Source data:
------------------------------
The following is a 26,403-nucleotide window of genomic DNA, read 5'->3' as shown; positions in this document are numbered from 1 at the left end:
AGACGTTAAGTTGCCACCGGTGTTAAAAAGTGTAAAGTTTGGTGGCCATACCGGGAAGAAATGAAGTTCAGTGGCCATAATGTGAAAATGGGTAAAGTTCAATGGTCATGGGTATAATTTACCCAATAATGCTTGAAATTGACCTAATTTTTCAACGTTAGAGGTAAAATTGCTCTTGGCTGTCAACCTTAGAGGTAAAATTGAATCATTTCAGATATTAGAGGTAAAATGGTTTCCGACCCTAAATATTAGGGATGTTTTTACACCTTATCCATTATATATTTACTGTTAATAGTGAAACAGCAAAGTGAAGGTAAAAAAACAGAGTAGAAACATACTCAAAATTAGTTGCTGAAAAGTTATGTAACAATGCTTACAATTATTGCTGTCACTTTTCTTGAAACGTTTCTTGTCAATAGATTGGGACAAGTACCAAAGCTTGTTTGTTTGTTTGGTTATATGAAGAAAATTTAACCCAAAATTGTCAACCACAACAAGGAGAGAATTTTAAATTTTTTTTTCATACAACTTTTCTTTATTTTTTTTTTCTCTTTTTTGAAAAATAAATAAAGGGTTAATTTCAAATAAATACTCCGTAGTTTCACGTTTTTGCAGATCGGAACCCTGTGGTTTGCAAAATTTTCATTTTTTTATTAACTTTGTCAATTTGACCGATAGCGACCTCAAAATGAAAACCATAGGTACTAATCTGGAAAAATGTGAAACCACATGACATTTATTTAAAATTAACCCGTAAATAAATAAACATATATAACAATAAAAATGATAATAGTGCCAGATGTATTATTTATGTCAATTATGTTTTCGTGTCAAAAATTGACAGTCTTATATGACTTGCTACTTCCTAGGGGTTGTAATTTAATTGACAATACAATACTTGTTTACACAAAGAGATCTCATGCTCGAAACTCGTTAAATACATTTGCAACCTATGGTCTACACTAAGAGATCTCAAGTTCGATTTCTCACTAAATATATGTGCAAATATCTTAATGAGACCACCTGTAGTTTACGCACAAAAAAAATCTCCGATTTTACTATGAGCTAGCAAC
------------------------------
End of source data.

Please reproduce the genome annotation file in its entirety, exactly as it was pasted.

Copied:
The following is a 26,403-nucleotide window of genomic DNA, read 5'->3' as shown; positions in this document are numbered from 1 at the left end:
AGACGTTAAGTTGCCACCGGTGTTAAAAAGTGTAAAGTTTGGTGGCCATACCGGGAAGAAATGAAGTTCAGTGGCCATAATGTGAAAATGGGTAAAGTTCAATGGTCATGGGTATAATTTACCCAATAATGCTTGAAATTGACCTAATTTTTCAACGTTAGAGGTAAAATTGCTCTTGGCTGTCAACCTTAGAGGTAAAATTGAATCATTTCAGATATTAGAGGTAAAATGGTTTCCGACCCTAAATATTAGGGATGTTTTTACACCTTATCCATTATATATTTACTGTTAATAGTGAAACAGCAAAGTGAAGGTAAAAAAACAGAGTAGAAACATACTCAAAATTAGTTGCTGAAAAGTTATGTAACAATGCTTACAATTATTGCTGTCACTTTTCTTGAAACGTTTCTTGTCAATAGATTGGGACAAGTACCAAAGCTTGTTTGTTTGTTTGGTTATATGAAGAAAATTTAACCCAAAATTGTCAACCACAACAAGGAGAGAATTTTAAATTTTTTTTTCATACAACTTTTCTTTATTTTTTTTTTCTCTTTTTTGAAAAATAAATAAAGGGTTAATTTCAAATAAATACTCCGTAGTTTCACGTTTTTGCAGATCGGAACCCTGTGGTTTGCAAAATTTTCATTTTTTTATTAACTTTGTCAATTTGACCGATAGCGACCTCAAAATGAAAACCATAGGTACTAATCTGGAAAAATGTGAAACCACATGACATTTATTTAAAATTAACCCGTAAATAAATAAACATATATAACAATAAAAATGATAATAGTGCCAGATGTATTATTTATGTCAATTATGTTTTCGTGTCAAAAATTGACAGTCTTATATGACTTGCTACTTCCTAGGGGTTGTAATTTAATTGACAATACAATACTTGTTTACACAAAGAGATCTCATGCTCGAAACTCGTTAAATACATTTGCAACCTATGGTCTACACTAAGAGATCTCAAGTTCGATTTCTCACTAAATATATGTGCAAATATCTTAATGAGACCACCTGTAGTTTACGCACAAAAAAAATCTCCGATTTTACTATGAGCTAGCAAC